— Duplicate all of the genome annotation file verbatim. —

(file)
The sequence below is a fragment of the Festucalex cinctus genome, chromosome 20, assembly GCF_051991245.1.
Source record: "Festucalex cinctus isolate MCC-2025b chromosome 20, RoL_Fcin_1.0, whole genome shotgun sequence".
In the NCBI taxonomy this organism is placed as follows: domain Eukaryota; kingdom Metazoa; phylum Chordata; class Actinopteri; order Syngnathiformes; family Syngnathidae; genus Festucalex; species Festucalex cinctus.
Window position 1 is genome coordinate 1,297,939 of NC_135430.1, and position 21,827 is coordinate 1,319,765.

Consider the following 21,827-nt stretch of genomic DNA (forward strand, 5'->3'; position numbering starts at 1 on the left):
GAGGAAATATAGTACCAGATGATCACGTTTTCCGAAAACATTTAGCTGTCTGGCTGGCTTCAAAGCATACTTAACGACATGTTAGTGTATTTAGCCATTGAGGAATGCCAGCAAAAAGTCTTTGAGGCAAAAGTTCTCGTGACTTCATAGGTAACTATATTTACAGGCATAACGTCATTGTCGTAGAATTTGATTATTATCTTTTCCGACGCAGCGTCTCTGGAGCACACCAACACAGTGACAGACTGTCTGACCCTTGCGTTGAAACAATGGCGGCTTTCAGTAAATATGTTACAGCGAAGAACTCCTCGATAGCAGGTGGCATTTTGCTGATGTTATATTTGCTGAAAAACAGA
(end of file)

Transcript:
The sequence below is a fragment of the Festucalex cinctus genome, chromosome 20, assembly GCF_051991245.1.
Source record: "Festucalex cinctus isolate MCC-2025b chromosome 20, RoL_Fcin_1.0, whole genome shotgun sequence".
In the NCBI taxonomy this organism is placed as follows: domain Eukaryota; kingdom Metazoa; phylum Chordata; class Actinopteri; order Syngnathiformes; family Syngnathidae; genus Festucalex; species Festucalex cinctus.
Window position 1 is genome coordinate 1,297,939 of NC_135430.1, and position 21,827 is coordinate 1,319,765.

Consider the following 21,827-nt stretch of genomic DNA (forward strand, 5'->3'; position numbering starts at 1 on the left):
GAGGAAATATAGTACCAGATGATCACGTTTTCCGAAAACATTTAGCTGTCTGGCTGGCTTCAAAGCATACTTAACGACATGTTAGTGTATTTAGCCATTGAGGAATGCCAGCAAAAAGTCTTTGAGGCAAAAGTTCTCGTGACTTCATAGGTAACTATATTTACAGGCATAACGTCATTGTCGTAGAATTTGATTATTATCTTTTCCGACGCAGCGTCTCTGGAGCACACCAACACAGTGACAGACTGTCTGACCCTTGCGTTGAAACAATGGCGGCTTTCAGTAAATATGTTACAGCGAAGAACTCCTCGATAGCAGGTGGCATTTTGCTGATGTTATATTTGCTGAAAAACAGA